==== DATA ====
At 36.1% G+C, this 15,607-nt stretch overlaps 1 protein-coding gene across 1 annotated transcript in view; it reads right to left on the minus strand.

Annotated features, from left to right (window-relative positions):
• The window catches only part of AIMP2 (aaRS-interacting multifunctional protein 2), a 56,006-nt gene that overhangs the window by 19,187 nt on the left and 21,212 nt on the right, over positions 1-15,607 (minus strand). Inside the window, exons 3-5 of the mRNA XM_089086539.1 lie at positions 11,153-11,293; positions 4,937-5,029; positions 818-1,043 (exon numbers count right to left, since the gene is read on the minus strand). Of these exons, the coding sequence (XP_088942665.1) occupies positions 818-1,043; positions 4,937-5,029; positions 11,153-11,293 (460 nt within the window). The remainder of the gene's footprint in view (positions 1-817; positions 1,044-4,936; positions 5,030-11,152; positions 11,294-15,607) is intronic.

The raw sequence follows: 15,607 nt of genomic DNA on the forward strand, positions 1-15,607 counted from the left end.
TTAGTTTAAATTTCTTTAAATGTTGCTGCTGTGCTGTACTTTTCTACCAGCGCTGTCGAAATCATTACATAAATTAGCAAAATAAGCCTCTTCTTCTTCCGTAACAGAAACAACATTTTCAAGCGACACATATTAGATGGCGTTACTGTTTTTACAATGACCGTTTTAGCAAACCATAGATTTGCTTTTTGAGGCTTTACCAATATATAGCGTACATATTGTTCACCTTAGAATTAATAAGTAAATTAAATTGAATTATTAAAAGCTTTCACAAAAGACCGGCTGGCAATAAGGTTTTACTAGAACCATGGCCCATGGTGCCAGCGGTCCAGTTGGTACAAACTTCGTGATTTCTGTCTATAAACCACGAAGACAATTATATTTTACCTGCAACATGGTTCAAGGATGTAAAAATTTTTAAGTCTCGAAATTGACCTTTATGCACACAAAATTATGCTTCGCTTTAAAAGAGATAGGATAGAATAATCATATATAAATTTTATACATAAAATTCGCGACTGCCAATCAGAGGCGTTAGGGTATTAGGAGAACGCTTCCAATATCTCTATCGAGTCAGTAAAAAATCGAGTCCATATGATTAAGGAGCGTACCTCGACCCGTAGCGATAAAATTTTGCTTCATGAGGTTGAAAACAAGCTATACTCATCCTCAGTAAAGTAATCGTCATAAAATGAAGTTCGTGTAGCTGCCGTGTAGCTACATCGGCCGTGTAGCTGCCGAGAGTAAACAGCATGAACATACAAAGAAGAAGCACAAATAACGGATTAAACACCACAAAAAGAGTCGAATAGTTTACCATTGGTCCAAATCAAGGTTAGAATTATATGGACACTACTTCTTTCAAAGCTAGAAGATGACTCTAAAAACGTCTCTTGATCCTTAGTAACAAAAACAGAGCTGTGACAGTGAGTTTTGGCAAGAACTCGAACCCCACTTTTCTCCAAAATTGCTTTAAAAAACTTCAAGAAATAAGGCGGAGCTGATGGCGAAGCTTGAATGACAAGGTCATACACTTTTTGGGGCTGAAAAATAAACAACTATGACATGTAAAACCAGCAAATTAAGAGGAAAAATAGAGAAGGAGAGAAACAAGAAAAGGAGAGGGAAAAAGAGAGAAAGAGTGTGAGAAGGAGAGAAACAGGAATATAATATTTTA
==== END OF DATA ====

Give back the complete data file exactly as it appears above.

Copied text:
At 36.1% G+C, this 15,607-nt stretch overlaps 1 protein-coding gene across 1 annotated transcript in view; it reads right to left on the minus strand.

Annotated features, from left to right (window-relative positions):
• The window catches only part of AIMP2 (aaRS-interacting multifunctional protein 2), a 56,006-nt gene that overhangs the window by 19,187 nt on the left and 21,212 nt on the right, over positions 1-15,607 (minus strand). Inside the window, exons 3-5 of the mRNA XM_089086539.1 lie at positions 11,153-11,293; positions 4,937-5,029; positions 818-1,043 (exon numbers count right to left, since the gene is read on the minus strand). Of these exons, the coding sequence (XP_088942665.1) occupies positions 818-1,043; positions 4,937-5,029; positions 11,153-11,293 (460 nt within the window). The remainder of the gene's footprint in view (positions 1-817; positions 1,044-4,936; positions 5,030-11,152; positions 11,294-15,607) is intronic.

The raw sequence follows: 15,607 nt of genomic DNA on the forward strand, positions 1-15,607 counted from the left end.
TTAGTTTAAATTTCTTTAAATGTTGCTGCTGTGCTGTACTTTTCTACCAGCGCTGTCGAAATCATTACATAAATTAGCAAAATAAGCCTCTTCTTCTTCCGTAACAGAAACAACATTTTCAAGCGACACATATTAGATGGCGTTACTGTTTTTACAATGACCGTTTTAGCAAACCATAGATTTGCTTTTTGAGGCTTTACCAATATATAGCGTACATATTGTTCACCTTAGAATTAATAAGTAAATTAAATTGAATTATTAAAAGCTTTCACAAAAGACCGGCTGGCAATAAGGTTTTACTAGAACCATGGCCCATGGTGCCAGCGGTCCAGTTGGTACAAACTTCGTGATTTCTGTCTATAAACCACGAAGACAATTATATTTTACCTGCAACATGGTTCAAGGATGTAAAAATTTTTAAGTCTCGAAATTGACCTTTATGCACACAAAATTATGCTTCGCTTTAAAAGAGATAGGATAGAATAATCATATATAAATTTTATACATAAAATTCGCGACTGCCAATCAGAGGCGTTAGGGTATTAGGAGAACGCTTCCAATATCTCTATCGAGTCAGTAAAAAATCGAGTCCATATGATTAAGGAGCGTACCTCGACCCGTAGCGATAAAATTTTGCTTCATGAGGTTGAAAACAAGCTATACTCATCCTCAGTAAAGTAATCGTCATAAAATGAAGTTCGTGTAGCTGCCGTGTAGCTACATCGGCCGTGTAGCTGCCGAGAGTAAACAGCATGAACATACAAAGAAGAAGCACAAATAACGGATTAAACACCACAAAAAGAGTCGAATAGTTTACCATTGGTCCAAATCAAGGTTAGAATTATATGGACACTACTTCTTTCAAAGCTAGAAGATGACTCTAAAAACGTCTCTTGATCCTTAGTAACAAAAACAGAGCTGTGACAGTGAGTTTTGGCAAGAACTCGAACCCCACTTTTCTCCAAAATTGCTTTAAAAAACTTCAAGAAATAAGGCGGAGCTGATGGCGAAGCTTGAATGACAAGGTCATACACTTTTTGGGGCTGAAAAATAAACAACTATGACATGTAAAACCAGCAAATTAAGAGGAAAAATAGAGAAGGAGAGAAACAAGAAAAGGAGAGGGAAAAAGAGAGAAAGAGTGTGAGAAGGAGAGAAACAGGAATATAATATTTTA